Many Winners at ECP’s Chili Cook-Off
It was a good night at Creekside Place on Leap Saturday. The Evansville Community Partnership held their 20th Annual The Heat Is On! Chili Cook-Off and an even dozen chili cooks made their best effort to win in one of the six categories. Entrants from around the area--some new to the event, some returning for more fun, and some veterans of many cook-offs—made their best and dressed to impress a crowd that came from as far away as Rockford for the good times and good chili.
The judging started more than an hour before the doors opened to the public and prizes were announced at the end of the night. Best No Meat prize went to Mary Mae Sergeant for her Chili Potter chili. Mary Mae is a repeat winner, having won before in 2018. Having her Dad dressed as Severus Snape certainly helped in Theme judging.
The prize for "No Sweat" Best Mild was won by Joanna Hancock for her P&J Awesome Chili. Joanna and her team are cooks at Stoughton Meadows and were excited to join the competition for the first time.
The Best Theme prize medal was taken home by Tom Calley for his Mechanic’s Chili. The Theme judges had an especially hard time this year with many creative displays. Schoolhouse Chili brought a yard bell and Evansville Community Theater had a Christmas tree and an angel in support of their coming production of It’s a Wonderful Life this December. Tom tied with the Koser Family’s Wricka Wricka Wild Remix Chili and only just lost on a tiebreaker.
Honorable Mention went to Cassie and Tom Fahey for Pig Kahuna. Their tropical spiced chili was a hit with the judges this year.
The Bev Killeen People's Choice Award for collecting the most money from the crowd went to Emily Knott and Josh Firgens for their Schoolhouse Chili. Their chili was a favorite with the judges, too taking home the Red Pepper trophy, medal, and prize money for the Grand Champion Chili.
ECP thanks go out to the judges, Travis Ardisson, Mike Hartel, Julie McLaughlin, Representative Mark Spreitzer, Shelley Meredith, and Diedre Beltran for doing the hard work of picking the winners and to the staff at Creekside Place for the beautiful venue.
Many silent auction items were sold, donated by individuals and businesses from Evansville and the surrounding area. Local sponsors make local events possible. Please see our ad in last week’s Review for a full list of our sponsors and support them in return.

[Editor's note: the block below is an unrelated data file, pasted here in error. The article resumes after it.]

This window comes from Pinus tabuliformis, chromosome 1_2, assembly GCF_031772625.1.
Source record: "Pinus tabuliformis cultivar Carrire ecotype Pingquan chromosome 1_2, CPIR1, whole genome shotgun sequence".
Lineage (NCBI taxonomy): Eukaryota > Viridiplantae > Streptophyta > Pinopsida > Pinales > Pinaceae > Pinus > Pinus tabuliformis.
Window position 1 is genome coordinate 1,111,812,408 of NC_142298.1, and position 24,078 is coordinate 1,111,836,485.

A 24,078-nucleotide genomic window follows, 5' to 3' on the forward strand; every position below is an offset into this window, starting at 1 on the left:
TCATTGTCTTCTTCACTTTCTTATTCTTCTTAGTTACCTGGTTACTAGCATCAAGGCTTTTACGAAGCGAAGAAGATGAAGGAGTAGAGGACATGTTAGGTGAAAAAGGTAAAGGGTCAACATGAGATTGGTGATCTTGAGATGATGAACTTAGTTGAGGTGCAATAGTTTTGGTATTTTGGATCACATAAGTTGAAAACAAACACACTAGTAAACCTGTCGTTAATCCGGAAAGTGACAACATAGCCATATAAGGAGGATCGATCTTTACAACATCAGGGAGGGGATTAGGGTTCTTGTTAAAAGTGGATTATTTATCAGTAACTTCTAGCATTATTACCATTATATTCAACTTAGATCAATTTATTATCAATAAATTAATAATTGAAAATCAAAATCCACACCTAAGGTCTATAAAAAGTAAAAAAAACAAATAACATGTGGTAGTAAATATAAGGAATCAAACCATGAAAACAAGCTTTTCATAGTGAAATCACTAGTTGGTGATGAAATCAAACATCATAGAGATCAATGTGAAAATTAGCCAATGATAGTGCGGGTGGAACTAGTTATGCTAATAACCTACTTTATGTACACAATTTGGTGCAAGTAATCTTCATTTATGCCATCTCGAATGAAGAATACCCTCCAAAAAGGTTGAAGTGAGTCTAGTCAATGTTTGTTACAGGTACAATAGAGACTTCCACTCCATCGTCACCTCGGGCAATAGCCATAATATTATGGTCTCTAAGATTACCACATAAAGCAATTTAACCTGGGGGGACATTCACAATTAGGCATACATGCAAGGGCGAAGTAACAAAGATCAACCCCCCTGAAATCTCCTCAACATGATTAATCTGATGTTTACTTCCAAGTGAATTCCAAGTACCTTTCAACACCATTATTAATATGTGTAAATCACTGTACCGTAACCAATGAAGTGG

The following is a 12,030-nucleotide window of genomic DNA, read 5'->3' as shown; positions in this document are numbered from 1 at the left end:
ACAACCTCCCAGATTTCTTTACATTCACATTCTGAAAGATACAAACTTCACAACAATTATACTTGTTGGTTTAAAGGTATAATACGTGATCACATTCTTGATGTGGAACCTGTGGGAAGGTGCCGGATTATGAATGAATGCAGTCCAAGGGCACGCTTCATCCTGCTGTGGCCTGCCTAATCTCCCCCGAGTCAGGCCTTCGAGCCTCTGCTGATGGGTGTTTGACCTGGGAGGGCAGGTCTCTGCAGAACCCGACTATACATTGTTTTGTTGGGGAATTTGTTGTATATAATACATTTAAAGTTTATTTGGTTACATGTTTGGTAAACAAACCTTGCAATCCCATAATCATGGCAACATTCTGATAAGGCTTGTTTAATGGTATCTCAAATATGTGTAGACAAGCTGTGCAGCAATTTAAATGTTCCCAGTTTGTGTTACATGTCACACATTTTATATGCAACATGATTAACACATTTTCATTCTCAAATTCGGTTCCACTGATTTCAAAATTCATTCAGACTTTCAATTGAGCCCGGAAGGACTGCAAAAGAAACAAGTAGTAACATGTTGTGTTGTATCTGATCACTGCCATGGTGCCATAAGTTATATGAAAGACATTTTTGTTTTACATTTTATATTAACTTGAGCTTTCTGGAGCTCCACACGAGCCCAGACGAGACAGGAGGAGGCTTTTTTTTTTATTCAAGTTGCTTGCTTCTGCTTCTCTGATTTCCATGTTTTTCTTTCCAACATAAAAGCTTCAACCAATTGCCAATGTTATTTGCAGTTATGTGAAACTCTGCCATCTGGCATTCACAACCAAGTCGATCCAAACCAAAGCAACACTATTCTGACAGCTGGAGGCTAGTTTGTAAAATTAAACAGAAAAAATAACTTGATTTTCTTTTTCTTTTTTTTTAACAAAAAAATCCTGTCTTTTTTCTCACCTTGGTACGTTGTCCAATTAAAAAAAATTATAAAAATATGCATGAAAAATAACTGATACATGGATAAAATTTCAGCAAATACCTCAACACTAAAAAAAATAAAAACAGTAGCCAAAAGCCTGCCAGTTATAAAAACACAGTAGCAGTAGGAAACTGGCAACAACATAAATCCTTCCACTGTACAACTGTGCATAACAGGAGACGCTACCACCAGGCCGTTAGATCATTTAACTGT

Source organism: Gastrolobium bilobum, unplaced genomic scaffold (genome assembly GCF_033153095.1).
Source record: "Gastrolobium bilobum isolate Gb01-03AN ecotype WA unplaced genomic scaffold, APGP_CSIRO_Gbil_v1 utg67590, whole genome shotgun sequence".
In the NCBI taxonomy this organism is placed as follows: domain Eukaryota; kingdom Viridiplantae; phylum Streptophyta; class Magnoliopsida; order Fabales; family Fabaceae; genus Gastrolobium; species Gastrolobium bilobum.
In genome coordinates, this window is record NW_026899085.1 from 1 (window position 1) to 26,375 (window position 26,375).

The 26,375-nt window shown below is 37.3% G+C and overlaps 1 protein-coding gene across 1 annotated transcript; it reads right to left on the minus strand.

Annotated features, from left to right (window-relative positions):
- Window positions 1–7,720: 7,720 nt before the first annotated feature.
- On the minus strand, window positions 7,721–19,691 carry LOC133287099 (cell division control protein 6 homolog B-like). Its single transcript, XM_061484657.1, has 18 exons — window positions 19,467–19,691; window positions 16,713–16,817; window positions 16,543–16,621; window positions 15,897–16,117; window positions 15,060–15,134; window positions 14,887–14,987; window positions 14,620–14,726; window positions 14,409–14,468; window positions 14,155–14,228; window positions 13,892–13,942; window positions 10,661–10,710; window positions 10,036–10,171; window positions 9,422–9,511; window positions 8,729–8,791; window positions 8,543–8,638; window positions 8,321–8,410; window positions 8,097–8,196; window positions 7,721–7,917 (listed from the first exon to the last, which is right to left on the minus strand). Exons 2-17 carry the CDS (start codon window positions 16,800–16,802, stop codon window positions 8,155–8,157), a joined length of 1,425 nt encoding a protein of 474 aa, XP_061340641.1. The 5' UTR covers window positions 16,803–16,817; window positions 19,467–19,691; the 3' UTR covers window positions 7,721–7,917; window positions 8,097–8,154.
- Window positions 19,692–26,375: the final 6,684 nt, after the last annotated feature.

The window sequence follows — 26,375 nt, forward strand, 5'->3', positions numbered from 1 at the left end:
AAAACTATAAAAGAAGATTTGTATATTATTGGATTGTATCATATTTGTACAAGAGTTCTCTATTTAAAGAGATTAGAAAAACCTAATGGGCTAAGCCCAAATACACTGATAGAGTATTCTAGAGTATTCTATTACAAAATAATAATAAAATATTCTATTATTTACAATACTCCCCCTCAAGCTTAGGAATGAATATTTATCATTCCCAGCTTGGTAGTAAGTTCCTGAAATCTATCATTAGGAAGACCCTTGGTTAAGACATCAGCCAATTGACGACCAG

For more info please contact Jim Brooks, ECP Executive Director, via phone at 608/882-0598 or by e-mail at firstname.lastname@example.org.
Legends Will Be Made at ECP's 20th Annual Chili Cook-Off
While there are many myths, legends and hard-headed opinions about the origins and traditions of Chili, there’s one thing for certain: The Heat Is On!, Evansville’s Annual Chili Cook-off is legendary for a whole lot of fun and healthy competition in the area. Now you have a chance to celebrate the 20th running of this fun competition that benefits the 4th of July fireworks.
You’ll need to bring your appetite and maybe a bit of courage to Creekside Place on February 29. It doesn’t matter if you like to burn out your taste buds on creations like “Nuclear Meltdown" or "After Burner Chili," or take a more cautious approach with a nice, quiet white chili alternative. The variety of chilis is impressive and the quality is high.
Tickets are just $15 for adults and the doors open at 6:30. Kids 10 and under enter free with adult. Patrons will enjoy sampling chili from the chili chef contestants, mixing and mingling with friends old and new, bidding at the fabulous silent auction with in-kind donations from local businesses, and a 50/50 raffle.
The Evansville Community Partnership uses the proceeds for the Fireworks over the 4th of July celebration and your support is vital to make that festival happen.
Judging for the contestants includes Best Theme for the entry that gets into the spirit of the event as well as five categories for taste, including Best Mild and Best Veggie Chili. Many of your favorite cooks will be back and there will be new cooks to tickle your taste buds, too.
Let’s take a look at a few of the Legends of Chili…
1618 - According to an old Southwestern legend the first recipe for chili con carne was put on paper in the 17th century by Sister Mary of Agreda of Spain. She was mysteriously known in the Southwest United States as "La Dama de Azul," the lady in blue. While she never left Spain herself, Sister Mary would go into trances with her body lifeless for days. When she awoke from these trances, she said her spirit had been to a faraway land where she preached Christianity to the Native Americans and counseled them to seek out Spanish missionaries. Spanish missionaries and King Philip IV of Spain believed that she was the ghostly "La Dama de Azul" or "lady in blue" spoken of by Native Americans who visited the missions. It is said that sister Mary wrote down the recipe for chili which called for venison or antelope meat, onions, tomatoes, and chile peppers. No physical evidence has been found to back-up this claim.